Reflections on the Revolution in Europe: Immigration, Islam, and the West Christopher Caldwell Doubleday, 2009
Christopher Caldwell is a senior editor at The Weekly Standard. With this book, he has added his voice to the literature discussing and warning against the on-going change occurring in the identity of Europe as its native population shrinks and as an immigrant population, mostly Islamic, establishes within it a growing parallel society. This journal has reviewed three of the earlier books: Walter Laqueur's The Last Days of Europe (in our Winter 2007 issue, pp. 519-522), Tony Blankley's The West's Last Chance (Winter 2005, pp. 524-531), and Patrick J. Buchanan's The Death of the West (Spring 2002, pp. 126-130).
Even though they deal with the same theme, each of these books, including Caldwell's, has much to say that keeps it from being a mere repetition of the others. Caldwell's contribution consists largely of his emphasis on Islam and his dissection of shibboleths that have long ruled the thinking within Europe, especially within Europe's governing class. This isn't to say that he doesn't have a good deal else to tell.
His work with The Weekly Standard makes clear his identification with American "neo-conservatism"; and, among the authors just mentioned, this puts him closest to Blankley. He avoids, however, the extremes of which we were so critical in Blankley's book. Caldwell does not join Blankley in calling for a testosterone-ladened ruthlessness in response to jihadism. Caldwell mostly limits himself to factual explication and conceptual analysis, leaving policy prescriptions to others. If he agrees with Blankley's extremes, he gives no indication of it.
It is surprising that Caldwell writes about the demographic threat to Europe without showing an awareness of (or giving a nod of recognition to) the other books. He does, at least, tell about Jean Raspail's haunting 1973 novel The Camp of the Saints; but neither the bibliography nor the index mentions Blankley, Buchanan or Laqueur. The surprise at these omissions is lessened, of course, because we know that many authors say very little about the contributions of others. This fashion would seem to stem in part from the incivilities imposed by publishers' and authors' frequent insistence upon an overly-constricted interpretation of the "fair use" doctrine, which has long made it legally uncomfortable to bring in other authors.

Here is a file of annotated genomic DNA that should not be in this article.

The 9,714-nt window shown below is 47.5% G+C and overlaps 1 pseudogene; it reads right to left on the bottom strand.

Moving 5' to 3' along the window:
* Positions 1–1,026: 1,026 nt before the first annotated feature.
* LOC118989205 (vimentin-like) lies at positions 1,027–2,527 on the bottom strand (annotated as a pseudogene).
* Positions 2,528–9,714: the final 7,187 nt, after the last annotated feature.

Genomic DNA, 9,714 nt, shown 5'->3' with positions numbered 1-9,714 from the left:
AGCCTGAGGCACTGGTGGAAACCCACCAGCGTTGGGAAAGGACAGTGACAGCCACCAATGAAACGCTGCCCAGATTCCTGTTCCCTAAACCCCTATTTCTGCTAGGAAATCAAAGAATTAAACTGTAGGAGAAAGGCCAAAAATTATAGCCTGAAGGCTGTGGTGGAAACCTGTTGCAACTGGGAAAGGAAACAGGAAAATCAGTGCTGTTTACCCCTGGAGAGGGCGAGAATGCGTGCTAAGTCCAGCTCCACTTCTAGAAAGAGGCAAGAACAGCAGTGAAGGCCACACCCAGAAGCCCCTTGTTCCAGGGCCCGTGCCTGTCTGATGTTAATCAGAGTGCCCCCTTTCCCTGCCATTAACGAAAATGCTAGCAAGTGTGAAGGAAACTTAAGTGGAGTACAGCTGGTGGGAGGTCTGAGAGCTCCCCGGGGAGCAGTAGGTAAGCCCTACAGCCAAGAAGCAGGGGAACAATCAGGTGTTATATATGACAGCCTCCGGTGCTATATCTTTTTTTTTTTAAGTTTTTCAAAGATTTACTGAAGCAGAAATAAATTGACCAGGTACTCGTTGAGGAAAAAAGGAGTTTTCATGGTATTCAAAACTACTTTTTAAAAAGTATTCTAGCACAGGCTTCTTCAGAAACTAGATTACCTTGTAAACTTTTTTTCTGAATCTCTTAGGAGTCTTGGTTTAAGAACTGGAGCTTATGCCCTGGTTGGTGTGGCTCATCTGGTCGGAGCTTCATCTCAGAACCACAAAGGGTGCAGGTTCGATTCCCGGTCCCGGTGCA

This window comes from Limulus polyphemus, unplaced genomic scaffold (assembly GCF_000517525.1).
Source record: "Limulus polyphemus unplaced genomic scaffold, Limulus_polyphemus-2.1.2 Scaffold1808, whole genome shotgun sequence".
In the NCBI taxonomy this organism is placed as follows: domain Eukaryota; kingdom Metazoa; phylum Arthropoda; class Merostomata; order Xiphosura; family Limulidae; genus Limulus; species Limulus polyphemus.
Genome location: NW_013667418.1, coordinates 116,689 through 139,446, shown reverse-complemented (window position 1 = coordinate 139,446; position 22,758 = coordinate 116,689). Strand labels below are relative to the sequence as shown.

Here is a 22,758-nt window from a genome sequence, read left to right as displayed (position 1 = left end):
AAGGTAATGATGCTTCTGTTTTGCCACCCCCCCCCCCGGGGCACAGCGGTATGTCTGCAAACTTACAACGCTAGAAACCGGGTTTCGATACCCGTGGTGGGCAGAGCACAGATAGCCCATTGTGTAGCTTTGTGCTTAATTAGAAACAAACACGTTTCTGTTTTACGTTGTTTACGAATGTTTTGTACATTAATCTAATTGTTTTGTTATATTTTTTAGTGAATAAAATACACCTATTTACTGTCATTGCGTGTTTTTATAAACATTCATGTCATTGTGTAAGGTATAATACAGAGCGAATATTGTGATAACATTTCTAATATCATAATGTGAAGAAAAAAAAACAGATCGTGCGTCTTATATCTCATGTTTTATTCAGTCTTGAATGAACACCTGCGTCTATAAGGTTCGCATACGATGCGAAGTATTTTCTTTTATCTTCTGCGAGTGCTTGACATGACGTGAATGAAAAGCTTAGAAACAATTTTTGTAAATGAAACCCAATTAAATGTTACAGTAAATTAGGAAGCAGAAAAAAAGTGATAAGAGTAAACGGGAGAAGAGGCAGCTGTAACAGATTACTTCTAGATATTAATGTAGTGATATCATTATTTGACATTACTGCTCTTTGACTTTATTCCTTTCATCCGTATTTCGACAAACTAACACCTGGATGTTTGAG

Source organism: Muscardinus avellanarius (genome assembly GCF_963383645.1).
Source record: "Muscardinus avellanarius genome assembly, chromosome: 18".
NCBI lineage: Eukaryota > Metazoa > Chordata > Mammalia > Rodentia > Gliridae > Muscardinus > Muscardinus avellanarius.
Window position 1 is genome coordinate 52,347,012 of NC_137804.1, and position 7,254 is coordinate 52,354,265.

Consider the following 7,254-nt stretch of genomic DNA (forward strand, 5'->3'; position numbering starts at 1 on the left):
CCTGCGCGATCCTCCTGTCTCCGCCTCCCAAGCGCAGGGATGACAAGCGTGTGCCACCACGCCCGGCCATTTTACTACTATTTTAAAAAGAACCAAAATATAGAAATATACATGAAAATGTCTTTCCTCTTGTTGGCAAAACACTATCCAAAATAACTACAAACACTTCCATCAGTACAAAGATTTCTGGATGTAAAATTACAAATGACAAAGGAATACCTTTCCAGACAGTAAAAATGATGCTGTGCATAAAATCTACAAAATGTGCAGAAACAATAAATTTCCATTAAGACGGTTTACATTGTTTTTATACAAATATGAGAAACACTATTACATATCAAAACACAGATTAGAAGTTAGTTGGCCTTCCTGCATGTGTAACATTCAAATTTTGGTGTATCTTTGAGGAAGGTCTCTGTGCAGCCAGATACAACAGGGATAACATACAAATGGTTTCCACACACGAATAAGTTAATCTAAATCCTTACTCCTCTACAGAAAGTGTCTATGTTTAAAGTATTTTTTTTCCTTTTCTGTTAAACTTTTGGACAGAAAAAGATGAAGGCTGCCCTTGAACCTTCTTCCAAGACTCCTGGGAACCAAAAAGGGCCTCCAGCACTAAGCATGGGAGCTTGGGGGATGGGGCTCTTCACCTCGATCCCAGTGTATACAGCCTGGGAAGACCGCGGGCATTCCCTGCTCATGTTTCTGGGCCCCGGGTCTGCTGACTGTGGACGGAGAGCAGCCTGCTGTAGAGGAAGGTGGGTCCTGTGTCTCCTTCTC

Caldwell's book gives informative details about the history of Islamic immigration into Europe. During the decade immediately following World War II, a prostrate Europe desperately needed manpower, and brought in large numbers of immigrants for what Europeans thought would be short stays. But then, when "the economic benefits [that] immigration brought [proved] marginal and temporary," most of Europe (except for France until 2006) shifted to a more selective type of immigration. It found it difficult, however, to find highly skilled people. Despite this and "generously financed repatriation programs" in the late 1970s, the flood of immigration continued, at which time the rationale changed from "labor immigration... to refugee immigration" (also spoken of as "political asylum"), to which was added the bringing in of relatives for "family unification." The new rationale converted the welcoming of immigration into a moral duty, as distinct from an economic necessity.
It eventuated that the refugees didn't return to their home countries after the exigencies that had forced them to flee to Europe dissipated. In fact, there proved to be a vast overhang of population in the Third World that yearned to be in Europe. Some Arab countries, such as Saudi Arabia, spent large sums to support the immigration, aiding Islam in Europe and financing the building of mosques. In the meantime, the European Union adopted the principle of internal openness that permits free movement within Europe. This has had the effect of taking from national governments the ability to limit immigration into their respective countries. …